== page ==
Two decades after the lovable original hit the big screen, Independence Day is back with its resurgence and with it, a new look, feel and characters. It was always going to be a tough ask to surpass the high standard the original set with its larger-than-life story and memorable characters but Independence Day: Resurgence doesn’t hit the bar set by its predecessor, it misses it completely and figuratively falls flat on its face. It’s a shame because for the first twenty minutes or so, the film shows great promise and builds some good tension. Somewhere along the way though, this bloated, lifeless sequel loses the charm the original had and with it, any hope of becoming a memorable film.
So now 20 years later we get the sequel. Starting with a brief glimpse into the first film, an alien ship in the vast reaches of the galaxy watches the President’s rousing speech that caused the first invasion of their species to fail with what we assume to be disgust. With clenched fists (or…tentacles?) it punches some buttons on a holographic field, turning the cool blue to angry red as the aliens look set to reclaim Earth with a bigger, bolder and tougher force than before.
Slip forward through space and we end up on a very different Earth from the one that barely survived an alien invasion in 1996. Equipped with technology salvaged from the alien wreckage, humankind has moved forward – colonizing the moon and zipping around Earth in sleek, shiny spaceships. it’s all very futuristic and pleasing to the eye and is a far cry from where we left the original, realistic looking world. Along with a new looking world, we have a host of new characters introduced to bulk up the diminished squad from last time. With fighter pilot Captain Steven Hiller dead and his son looking to try to fill his shoes, Dr Okun in a coma and former President Whitmore taking a backseat to politics, the stage is set to introduce a new wave of heroes in this science fiction flick.
Unfortunately the new characters, lead by Liam Hensworth, are uncharismatic, charmless and don’t do a very good job of engaging us from the off. They feel shallow and paper thin but ironically David Levinson’s (Jeff Goldblum) enthusiasm for the project shows with a pretty good performance but alongside the new guys, it just emphasises the problems with the film. I wish that was the only issue but the story in particular is, well, a mess. There are some questionable plot choices here, one incredulous decision that literally made me say “wait what? Are they serious?” and the climax to the film is up there with some of the worst. The clear sequel-bait ending also left a sour taste in my mouth at the end of a, frankly, disappointing film.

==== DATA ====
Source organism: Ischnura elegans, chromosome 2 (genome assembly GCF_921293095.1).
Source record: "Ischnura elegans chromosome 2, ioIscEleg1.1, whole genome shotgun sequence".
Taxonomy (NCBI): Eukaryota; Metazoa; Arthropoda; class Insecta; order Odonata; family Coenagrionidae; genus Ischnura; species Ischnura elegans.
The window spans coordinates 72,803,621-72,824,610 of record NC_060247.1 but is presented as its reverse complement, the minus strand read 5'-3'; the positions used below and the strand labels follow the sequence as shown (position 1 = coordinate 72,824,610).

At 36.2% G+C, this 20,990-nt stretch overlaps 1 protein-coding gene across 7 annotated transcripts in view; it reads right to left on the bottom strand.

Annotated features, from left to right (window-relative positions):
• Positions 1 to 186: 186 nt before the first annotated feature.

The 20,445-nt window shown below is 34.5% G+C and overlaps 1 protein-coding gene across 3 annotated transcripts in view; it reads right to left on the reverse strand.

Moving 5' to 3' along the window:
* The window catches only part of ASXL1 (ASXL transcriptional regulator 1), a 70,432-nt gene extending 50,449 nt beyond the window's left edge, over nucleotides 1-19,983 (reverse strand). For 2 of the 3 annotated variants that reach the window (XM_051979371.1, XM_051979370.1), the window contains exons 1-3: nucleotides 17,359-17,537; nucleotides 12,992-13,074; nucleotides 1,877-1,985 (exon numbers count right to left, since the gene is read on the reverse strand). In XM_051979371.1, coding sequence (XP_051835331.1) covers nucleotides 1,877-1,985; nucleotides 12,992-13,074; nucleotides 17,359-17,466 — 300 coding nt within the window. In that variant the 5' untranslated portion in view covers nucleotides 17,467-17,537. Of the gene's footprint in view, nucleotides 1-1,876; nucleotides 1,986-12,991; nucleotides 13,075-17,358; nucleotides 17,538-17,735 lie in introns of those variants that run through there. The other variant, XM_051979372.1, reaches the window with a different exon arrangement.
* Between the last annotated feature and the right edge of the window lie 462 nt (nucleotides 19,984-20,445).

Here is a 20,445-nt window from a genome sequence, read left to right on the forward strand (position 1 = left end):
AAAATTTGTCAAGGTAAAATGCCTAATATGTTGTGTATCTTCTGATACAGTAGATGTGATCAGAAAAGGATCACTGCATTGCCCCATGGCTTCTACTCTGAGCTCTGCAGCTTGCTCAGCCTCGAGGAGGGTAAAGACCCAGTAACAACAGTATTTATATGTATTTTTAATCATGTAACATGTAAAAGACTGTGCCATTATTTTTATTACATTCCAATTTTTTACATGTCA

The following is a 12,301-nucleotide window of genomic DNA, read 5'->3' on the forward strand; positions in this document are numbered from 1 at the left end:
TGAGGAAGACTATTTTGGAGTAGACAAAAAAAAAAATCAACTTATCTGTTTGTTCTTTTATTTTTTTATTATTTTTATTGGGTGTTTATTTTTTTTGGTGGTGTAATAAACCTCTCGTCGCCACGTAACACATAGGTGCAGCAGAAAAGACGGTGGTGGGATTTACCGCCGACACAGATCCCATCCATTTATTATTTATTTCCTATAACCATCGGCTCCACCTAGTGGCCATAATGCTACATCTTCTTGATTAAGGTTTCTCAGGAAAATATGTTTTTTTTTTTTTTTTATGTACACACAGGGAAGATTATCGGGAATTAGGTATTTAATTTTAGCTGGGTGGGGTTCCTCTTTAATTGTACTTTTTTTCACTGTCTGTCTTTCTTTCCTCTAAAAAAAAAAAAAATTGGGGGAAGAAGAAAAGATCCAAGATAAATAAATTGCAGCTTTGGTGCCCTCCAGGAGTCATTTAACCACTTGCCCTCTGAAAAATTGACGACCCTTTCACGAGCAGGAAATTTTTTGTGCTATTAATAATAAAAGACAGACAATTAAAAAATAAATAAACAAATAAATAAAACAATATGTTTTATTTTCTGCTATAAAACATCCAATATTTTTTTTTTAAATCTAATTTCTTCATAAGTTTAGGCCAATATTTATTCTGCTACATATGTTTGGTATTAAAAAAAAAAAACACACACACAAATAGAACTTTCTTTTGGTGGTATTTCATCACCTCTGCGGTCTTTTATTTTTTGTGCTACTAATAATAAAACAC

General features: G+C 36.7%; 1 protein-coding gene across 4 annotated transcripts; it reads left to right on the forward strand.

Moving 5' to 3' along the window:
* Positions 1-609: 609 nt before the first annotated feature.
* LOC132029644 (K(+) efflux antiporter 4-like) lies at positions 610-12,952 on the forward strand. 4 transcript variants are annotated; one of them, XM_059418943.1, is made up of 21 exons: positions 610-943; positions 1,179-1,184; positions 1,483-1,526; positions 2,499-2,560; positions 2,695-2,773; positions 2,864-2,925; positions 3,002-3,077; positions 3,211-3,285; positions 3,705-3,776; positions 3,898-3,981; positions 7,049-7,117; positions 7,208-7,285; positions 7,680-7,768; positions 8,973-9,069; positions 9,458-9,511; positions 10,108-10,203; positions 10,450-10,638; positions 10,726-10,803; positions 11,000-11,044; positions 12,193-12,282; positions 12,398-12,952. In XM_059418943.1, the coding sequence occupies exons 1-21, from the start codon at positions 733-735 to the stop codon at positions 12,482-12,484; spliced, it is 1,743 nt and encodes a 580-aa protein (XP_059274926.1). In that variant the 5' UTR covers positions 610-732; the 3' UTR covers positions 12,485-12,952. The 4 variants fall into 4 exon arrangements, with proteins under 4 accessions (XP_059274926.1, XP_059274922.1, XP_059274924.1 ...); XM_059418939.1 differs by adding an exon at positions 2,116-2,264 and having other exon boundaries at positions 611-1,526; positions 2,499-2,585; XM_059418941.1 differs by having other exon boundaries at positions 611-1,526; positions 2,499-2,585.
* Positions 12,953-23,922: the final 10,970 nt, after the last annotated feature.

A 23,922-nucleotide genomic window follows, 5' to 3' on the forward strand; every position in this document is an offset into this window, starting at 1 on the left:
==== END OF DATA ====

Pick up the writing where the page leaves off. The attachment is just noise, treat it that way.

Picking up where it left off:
As an example of what I’m talking about, we’ve learnt throughout these two films that the aliens are a ruthless, uncaring, viral community with deadly accuracy and a disregard for human life. Despite levelling cities, killing millions of people and having vastly superior technology…a yellow school bus can outrun and outmaneuver a giant behemoth of an alien queen as it chases them across a vast empty desert. There are many more examples like this in the film but of course I won’t list them here.
I really wanted to love this film. If there’s any saving grace, the film looks spectacular and Director Roland Emmerich does a fantastic job in making a great-looking world. The characters, story and just about everything else just isn’t there though. It’s a lackluster attempt at a sequel with a really bad script and too many characters I just didn’t feel like I cared about. It feels like a project made for profit and not with love and like the aliens that invade Earth, the film is a cold, emotionless drone. For that alone, this is one resurgence that should never have occured.